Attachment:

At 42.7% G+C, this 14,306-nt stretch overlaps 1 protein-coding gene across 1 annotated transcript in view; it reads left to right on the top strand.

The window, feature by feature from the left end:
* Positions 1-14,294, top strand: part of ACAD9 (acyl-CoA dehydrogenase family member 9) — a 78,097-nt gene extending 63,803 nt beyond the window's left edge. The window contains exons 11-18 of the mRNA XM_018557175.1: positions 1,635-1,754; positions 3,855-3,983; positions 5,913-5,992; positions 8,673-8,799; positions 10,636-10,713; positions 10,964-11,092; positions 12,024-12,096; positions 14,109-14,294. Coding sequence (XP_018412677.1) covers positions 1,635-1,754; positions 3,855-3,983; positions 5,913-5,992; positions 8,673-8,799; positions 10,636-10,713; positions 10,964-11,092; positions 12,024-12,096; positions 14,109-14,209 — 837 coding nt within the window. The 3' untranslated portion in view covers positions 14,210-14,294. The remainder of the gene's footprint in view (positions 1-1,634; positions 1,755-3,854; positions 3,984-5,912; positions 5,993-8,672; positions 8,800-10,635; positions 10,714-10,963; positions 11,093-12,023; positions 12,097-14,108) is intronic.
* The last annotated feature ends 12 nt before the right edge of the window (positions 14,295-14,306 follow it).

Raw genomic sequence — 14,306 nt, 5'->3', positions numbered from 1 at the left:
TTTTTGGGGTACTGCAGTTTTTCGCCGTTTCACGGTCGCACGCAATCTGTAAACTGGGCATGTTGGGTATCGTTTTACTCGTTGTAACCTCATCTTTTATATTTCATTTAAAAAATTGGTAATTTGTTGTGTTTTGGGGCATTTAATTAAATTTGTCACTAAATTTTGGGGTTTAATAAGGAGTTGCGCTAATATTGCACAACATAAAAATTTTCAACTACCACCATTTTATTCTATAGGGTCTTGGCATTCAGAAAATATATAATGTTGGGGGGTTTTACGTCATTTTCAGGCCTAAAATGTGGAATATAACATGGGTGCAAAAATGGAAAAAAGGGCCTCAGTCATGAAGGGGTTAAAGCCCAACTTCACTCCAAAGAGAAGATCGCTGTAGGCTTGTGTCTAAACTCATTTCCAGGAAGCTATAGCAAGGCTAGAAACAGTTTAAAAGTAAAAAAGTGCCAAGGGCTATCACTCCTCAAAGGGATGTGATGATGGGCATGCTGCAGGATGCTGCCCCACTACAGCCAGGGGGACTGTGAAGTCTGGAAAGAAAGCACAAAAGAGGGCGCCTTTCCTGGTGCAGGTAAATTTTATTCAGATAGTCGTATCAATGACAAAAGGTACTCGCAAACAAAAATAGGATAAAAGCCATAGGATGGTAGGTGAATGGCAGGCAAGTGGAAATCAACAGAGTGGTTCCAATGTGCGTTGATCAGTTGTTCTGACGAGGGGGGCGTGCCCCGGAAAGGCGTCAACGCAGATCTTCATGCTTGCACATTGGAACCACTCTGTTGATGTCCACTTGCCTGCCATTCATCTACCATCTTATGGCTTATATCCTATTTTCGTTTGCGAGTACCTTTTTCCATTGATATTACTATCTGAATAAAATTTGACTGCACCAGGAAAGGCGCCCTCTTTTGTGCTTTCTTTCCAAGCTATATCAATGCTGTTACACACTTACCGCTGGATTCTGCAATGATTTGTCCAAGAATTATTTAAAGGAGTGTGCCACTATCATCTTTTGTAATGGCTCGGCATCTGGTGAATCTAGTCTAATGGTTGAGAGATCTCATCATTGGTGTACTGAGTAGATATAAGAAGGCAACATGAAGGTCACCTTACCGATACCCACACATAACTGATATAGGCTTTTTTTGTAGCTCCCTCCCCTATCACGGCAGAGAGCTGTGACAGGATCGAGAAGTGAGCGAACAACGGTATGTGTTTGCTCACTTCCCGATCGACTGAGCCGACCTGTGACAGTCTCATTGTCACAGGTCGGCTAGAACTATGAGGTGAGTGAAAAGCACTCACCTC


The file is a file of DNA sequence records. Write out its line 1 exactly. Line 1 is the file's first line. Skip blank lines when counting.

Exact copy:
At 42.7% G+C, this 14,306-nt stretch overlaps 1 protein-coding gene across 1 annotated transcript in view; it reads left to right on the top strand.